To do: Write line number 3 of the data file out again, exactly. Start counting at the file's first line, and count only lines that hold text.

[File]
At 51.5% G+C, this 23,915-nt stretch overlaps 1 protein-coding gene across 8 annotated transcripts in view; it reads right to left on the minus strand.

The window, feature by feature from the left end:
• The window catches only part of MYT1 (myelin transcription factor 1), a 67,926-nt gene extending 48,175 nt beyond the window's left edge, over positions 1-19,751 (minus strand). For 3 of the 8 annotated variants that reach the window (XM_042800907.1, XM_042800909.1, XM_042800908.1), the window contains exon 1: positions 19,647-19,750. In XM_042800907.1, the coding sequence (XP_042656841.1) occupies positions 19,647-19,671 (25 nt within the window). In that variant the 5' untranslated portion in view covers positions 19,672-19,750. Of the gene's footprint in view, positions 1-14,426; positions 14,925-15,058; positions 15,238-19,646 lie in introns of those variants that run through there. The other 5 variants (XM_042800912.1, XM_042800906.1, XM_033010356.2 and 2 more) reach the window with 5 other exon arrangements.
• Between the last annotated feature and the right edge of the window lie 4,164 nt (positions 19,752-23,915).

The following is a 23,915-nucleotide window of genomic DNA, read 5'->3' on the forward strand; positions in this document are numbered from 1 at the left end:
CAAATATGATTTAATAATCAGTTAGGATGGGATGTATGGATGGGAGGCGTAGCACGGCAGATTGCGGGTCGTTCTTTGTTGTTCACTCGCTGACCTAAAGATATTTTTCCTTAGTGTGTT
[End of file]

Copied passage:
• The window catches only part of MYT1 (myelin transcription factor 1), a 67,926-nt gene extending 48,175 nt beyond the window's left edge, over positions 1-19,751 (minus strand). For 3 of the 8 annotated variants that reach the window (XM_042800907.1, XM_042800909.1, XM_042800908.1), the window contains exon 1: positions 19,647-19,750. In XM_042800907.1, the coding sequence (XP_042656841.1) occupies positions 19,647-19,671 (25 nt within the window). In that variant the 5' untranslated portion in view covers positions 19,672-19,750. Of the gene's footprint in view, positions 1-14,426; positions 14,925-15,058; positions 15,238-19,646 lie in introns of those variants that run through there. The other 5 variants (XM_042800912.1, XM_042800906.1, XM_033010356.2 and 2 more) reach the window with 5 other exon arrangements.